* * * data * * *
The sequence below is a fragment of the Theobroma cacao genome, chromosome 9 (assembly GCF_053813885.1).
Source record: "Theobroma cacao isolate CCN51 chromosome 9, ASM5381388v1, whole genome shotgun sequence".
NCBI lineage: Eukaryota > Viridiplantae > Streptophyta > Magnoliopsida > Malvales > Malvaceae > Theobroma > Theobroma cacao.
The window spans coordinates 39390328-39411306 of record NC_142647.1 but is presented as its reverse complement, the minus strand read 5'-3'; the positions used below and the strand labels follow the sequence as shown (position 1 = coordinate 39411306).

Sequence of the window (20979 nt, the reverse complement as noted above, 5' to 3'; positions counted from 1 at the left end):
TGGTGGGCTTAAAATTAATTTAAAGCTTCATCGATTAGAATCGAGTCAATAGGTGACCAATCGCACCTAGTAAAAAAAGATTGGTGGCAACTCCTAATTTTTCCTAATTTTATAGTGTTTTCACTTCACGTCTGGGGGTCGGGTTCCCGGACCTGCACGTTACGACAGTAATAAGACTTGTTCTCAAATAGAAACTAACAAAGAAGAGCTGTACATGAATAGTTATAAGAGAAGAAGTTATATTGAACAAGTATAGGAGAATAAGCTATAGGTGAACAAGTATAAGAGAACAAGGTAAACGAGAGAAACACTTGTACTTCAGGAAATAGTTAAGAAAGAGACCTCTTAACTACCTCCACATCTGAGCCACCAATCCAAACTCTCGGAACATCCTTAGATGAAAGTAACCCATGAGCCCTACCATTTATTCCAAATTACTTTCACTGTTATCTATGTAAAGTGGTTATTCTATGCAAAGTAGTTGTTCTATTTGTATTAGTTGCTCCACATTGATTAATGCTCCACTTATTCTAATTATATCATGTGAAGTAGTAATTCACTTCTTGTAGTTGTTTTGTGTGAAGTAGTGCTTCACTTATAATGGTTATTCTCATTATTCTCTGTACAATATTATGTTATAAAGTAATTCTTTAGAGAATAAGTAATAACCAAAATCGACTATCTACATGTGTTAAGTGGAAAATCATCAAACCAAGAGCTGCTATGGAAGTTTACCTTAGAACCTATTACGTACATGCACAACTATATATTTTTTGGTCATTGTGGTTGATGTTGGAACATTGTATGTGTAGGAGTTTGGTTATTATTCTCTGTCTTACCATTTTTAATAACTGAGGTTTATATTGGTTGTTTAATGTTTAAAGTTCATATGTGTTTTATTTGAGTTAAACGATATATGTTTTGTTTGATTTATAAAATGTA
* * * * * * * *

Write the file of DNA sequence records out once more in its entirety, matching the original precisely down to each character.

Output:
The sequence below is a fragment of the Theobroma cacao genome, chromosome 9 (assembly GCF_053813885.1).
Source record: "Theobroma cacao isolate CCN51 chromosome 9, ASM5381388v1, whole genome shotgun sequence".
NCBI lineage: Eukaryota > Viridiplantae > Streptophyta > Magnoliopsida > Malvales > Malvaceae > Theobroma > Theobroma cacao.
The window spans coordinates 39390328-39411306 of record NC_142647.1 but is presented as its reverse complement, the minus strand read 5'-3'; the positions used below and the strand labels follow the sequence as shown (position 1 = coordinate 39411306).

Sequence of the window (20979 nt, the reverse complement as noted above, 5' to 3'; positions counted from 1 at the left end):
TGGTGGGCTTAAAATTAATTTAAAGCTTCATCGATTAGAATCGAGTCAATAGGTGACCAATCGCACCTAGTAAAAAAAGATTGGTGGCAACTCCTAATTTTTCCTAATTTTATAGTGTTTTCACTTCACGTCTGGGGGTCGGGTTCCCGGACCTGCACGTTACGACAGTAATAAGACTTGTTCTCAAATAGAAACTAACAAAGAAGAGCTGTACATGAATAGTTATAAGAGAAGAAGTTATATTGAACAAGTATAGGAGAATAAGCTATAGGTGAACAAGTATAAGAGAACAAGGTAAACGAGAGAAACACTTGTACTTCAGGAAATAGTTAAGAAAGAGACCTCTTAACTACCTCCACATCTGAGCCACCAATCCAAACTCTCGGAACATCCTTAGATGAAAGTAACCCATGAGCCCTACCATTTATTCCAAATTACTTTCACTGTTATCTATGTAAAGTGGTTATTCTATGCAAAGTAGTTGTTCTATTTGTATTAGTTGCTCCACATTGATTAATGCTCCACTTATTCTAATTATATCATGTGAAGTAGTAATTCACTTCTTGTAGTTGTTTTGTGTGAAGTAGTGCTTCACTTATAATGGTTATTCTCATTATTCTCTGTACAATATTATGTTATAAAGTAATTCTTTAGAGAATAAGTAATAACCAAAATCGACTATCTACATGTGTTAAGTGGAAAATCATCAAACCAAGAGCTGCTATGGAAGTTTACCTTAGAACCTATTACGTACATGCACAACTATATATTTTTTGGTCATTGTGGTTGATGTTGGAACATTGTATGTGTAGGAGTTTGGTTATTATTCTCTGTCTTACCATTTTTAATAACTGAGGTTTATATTGGTTGTTTAATGTTTAAAGTTCATATGTGTTTTATTTGAGTTAAACGATATATGTTTTGTTTGATTTATAAAATGTA